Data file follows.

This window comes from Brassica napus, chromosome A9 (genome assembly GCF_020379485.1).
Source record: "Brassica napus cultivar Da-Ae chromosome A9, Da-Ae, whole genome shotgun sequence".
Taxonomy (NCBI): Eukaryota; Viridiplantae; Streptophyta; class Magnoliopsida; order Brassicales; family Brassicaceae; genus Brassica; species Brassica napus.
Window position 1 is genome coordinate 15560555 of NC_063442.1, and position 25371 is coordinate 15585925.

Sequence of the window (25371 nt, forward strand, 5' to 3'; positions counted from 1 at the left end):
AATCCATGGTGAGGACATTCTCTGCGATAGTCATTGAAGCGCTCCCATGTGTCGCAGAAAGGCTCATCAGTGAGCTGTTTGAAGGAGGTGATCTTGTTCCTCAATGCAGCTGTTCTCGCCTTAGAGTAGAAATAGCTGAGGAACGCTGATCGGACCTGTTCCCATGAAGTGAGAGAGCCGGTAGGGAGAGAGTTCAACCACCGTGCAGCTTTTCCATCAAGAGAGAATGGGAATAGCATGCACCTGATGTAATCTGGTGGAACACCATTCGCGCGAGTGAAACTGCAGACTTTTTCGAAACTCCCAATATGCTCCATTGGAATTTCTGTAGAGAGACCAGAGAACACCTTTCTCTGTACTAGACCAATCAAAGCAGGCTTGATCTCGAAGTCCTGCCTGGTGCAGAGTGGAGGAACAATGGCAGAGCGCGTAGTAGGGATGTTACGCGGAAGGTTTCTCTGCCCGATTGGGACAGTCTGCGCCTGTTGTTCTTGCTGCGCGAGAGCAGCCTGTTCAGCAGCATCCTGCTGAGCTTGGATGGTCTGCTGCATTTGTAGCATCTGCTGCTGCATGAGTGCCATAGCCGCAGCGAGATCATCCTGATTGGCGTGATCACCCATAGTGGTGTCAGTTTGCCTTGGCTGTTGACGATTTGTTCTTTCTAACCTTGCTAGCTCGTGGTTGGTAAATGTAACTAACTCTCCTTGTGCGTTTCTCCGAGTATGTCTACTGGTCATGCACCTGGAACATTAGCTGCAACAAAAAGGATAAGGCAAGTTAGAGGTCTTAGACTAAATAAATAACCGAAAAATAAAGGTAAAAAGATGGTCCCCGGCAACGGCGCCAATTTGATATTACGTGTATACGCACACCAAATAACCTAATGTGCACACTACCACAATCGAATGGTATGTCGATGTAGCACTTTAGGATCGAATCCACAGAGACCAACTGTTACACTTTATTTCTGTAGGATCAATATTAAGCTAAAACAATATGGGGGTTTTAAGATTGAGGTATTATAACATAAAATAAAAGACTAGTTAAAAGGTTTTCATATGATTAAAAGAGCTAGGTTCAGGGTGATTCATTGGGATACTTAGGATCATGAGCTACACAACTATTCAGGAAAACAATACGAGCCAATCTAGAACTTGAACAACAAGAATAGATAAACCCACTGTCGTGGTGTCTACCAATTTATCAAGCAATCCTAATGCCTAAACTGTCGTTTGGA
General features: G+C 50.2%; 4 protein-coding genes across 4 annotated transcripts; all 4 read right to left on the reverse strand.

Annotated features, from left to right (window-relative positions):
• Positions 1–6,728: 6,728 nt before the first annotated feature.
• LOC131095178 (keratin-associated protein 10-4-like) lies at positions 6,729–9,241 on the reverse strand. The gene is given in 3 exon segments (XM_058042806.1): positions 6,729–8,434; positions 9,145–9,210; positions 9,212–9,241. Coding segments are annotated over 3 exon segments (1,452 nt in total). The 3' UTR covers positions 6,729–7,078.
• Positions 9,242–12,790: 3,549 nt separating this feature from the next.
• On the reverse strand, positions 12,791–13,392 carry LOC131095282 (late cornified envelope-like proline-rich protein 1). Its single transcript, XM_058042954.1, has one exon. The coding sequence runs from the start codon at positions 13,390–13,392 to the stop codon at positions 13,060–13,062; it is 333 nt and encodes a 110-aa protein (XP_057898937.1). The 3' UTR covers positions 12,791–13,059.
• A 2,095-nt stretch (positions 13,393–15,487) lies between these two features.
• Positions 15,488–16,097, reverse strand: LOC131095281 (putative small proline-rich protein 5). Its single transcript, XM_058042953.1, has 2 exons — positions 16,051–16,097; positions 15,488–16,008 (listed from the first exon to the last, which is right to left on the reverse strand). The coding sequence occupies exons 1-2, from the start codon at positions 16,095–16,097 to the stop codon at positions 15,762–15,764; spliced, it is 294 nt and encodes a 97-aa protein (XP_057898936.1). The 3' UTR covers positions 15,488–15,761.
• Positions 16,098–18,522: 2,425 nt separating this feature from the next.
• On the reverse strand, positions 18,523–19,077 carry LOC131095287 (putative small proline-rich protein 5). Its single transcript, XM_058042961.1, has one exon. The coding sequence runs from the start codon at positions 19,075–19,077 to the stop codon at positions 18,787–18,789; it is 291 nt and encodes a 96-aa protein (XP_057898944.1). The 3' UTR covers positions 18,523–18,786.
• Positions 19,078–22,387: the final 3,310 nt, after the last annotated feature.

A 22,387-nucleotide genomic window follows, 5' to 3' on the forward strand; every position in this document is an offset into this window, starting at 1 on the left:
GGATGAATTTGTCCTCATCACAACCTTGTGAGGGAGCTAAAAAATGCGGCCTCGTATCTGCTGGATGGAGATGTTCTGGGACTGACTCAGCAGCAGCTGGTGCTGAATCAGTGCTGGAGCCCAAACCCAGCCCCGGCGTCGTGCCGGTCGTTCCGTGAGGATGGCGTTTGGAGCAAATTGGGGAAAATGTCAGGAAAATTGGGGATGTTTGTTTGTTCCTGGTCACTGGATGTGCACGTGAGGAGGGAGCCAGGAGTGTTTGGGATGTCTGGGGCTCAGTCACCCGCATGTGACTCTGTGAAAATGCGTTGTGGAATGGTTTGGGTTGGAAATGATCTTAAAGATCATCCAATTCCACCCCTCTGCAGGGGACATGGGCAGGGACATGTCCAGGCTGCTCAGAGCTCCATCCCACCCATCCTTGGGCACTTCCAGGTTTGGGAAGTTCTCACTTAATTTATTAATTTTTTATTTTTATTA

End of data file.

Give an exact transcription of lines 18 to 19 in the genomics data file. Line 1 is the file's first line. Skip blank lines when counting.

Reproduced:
A 22,387-nucleotide genomic window follows, 5' to 3' on the forward strand; every position in this document is an offset into this window, starting at 1 on the left:
GGATGAATTTGTCCTCATCACAACCTTGTGAGGGAGCTAAAAAATGCGGCCTCGTATCTGCTGGATGGAGATGTTCTGGGACTGACTCAGCAGCAGCTGGTGCTGAATCAGTGCTGGAGCCCAAACCCAGCCCCGGCGTCGTGCCGGTCGTTCCGTGAGGATGGCGTTTGGAGCAAATTGGGGAAAATGTCAGGAAAATTGGGGATGTTTGTTTGTTCCTGGTCACTGGATGTGCACGTGAGGAGGGAGCCAGGAGTGTTTGGGATGTCTGGGGCTCAGTCACCCGCATGTGACTCTGTGAAAATGCGTTGTGGAATGGTTTGGGTTGGAAATGATCTTAAAGATCATCCAATTCCACCCCTCTGCAGGGGACATGGGCAGGGACATGTCCAGGCTGCTCAGAGCTCCATCCCACCCATCCTTGGGCACTTCCAGGTTTGGGAAGTTCTCACTTAATTTATTAATTTTTTATTTTTATTA